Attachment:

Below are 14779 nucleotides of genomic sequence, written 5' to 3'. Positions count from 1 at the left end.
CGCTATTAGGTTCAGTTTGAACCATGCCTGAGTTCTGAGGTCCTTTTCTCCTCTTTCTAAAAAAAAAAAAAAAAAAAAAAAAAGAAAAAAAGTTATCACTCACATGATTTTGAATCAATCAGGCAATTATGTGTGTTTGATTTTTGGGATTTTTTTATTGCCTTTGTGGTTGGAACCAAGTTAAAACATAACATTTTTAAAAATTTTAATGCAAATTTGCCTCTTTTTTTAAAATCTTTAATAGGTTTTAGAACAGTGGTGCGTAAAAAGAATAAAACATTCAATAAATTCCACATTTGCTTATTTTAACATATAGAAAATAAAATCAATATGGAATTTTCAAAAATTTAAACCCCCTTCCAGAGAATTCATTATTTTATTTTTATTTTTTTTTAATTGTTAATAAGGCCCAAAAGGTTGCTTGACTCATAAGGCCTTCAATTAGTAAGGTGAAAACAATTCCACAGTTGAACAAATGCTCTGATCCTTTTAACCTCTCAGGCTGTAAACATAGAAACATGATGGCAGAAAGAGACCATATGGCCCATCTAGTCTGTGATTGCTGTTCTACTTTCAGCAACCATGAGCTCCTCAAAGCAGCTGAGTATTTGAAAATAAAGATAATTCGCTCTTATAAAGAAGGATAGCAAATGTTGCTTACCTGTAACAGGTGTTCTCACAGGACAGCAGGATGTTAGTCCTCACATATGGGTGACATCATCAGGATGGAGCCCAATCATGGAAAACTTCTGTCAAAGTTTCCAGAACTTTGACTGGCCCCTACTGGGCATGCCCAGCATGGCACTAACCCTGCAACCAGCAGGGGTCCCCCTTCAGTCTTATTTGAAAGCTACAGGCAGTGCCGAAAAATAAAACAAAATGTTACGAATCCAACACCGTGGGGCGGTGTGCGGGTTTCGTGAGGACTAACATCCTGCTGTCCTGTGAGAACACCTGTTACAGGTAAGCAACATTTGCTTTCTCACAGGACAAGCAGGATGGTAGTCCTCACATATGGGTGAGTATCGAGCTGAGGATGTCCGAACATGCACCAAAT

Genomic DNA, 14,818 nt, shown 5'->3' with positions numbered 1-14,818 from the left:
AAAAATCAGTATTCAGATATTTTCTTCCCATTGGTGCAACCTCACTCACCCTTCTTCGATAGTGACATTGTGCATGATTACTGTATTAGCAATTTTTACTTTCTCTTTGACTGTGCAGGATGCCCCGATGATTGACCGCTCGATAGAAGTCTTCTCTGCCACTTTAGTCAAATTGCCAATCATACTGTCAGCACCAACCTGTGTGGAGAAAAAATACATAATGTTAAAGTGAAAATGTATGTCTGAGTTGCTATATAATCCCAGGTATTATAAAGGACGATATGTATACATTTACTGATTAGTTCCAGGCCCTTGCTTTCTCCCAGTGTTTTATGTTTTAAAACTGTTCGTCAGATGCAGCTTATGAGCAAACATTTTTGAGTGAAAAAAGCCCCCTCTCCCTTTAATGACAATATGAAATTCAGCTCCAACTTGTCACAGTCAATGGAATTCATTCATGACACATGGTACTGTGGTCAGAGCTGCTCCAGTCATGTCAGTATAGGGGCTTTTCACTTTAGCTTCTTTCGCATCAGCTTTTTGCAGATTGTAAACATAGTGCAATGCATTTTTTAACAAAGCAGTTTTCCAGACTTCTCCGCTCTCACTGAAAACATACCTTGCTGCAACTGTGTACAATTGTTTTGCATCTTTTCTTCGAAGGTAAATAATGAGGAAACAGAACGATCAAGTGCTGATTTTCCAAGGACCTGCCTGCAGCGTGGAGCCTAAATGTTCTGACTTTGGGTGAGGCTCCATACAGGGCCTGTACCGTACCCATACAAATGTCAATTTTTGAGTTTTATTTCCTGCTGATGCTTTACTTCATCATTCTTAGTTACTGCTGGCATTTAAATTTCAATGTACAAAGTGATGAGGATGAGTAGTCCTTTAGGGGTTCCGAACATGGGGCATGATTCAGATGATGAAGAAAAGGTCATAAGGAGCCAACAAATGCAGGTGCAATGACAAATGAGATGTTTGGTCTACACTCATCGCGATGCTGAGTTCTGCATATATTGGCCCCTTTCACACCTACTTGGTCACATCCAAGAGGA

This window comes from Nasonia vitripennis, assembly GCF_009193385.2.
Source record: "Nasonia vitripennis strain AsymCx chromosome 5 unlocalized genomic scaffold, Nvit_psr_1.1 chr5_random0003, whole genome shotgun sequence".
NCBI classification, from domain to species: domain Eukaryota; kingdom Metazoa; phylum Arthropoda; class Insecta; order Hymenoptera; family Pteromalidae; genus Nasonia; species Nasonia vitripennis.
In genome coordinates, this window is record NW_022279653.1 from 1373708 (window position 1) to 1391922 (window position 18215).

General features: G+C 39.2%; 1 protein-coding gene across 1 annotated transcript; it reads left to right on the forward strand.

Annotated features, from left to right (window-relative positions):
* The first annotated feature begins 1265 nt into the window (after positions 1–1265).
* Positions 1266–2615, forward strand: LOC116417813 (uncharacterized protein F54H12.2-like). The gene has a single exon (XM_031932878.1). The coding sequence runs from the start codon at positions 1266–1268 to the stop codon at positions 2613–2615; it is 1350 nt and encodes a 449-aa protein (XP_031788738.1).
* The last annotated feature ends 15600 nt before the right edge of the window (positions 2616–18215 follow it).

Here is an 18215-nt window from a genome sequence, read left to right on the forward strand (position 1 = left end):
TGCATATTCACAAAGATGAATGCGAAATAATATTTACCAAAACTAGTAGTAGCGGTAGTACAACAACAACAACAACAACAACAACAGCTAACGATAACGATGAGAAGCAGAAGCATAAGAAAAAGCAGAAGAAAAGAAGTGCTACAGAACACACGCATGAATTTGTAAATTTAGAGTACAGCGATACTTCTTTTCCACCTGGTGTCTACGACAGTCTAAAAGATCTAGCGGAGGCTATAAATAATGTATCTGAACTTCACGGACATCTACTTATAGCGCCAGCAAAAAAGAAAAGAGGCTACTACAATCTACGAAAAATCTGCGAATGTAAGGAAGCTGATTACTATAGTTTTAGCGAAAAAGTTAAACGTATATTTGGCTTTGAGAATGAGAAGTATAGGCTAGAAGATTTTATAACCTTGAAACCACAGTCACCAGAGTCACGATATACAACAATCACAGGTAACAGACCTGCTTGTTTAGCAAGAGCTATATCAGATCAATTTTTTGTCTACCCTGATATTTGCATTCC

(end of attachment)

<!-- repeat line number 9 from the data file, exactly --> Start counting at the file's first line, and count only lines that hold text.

General features: G+C 39.2%; 1 protein-coding gene across 1 annotated transcript; it reads left to right on the forward strand.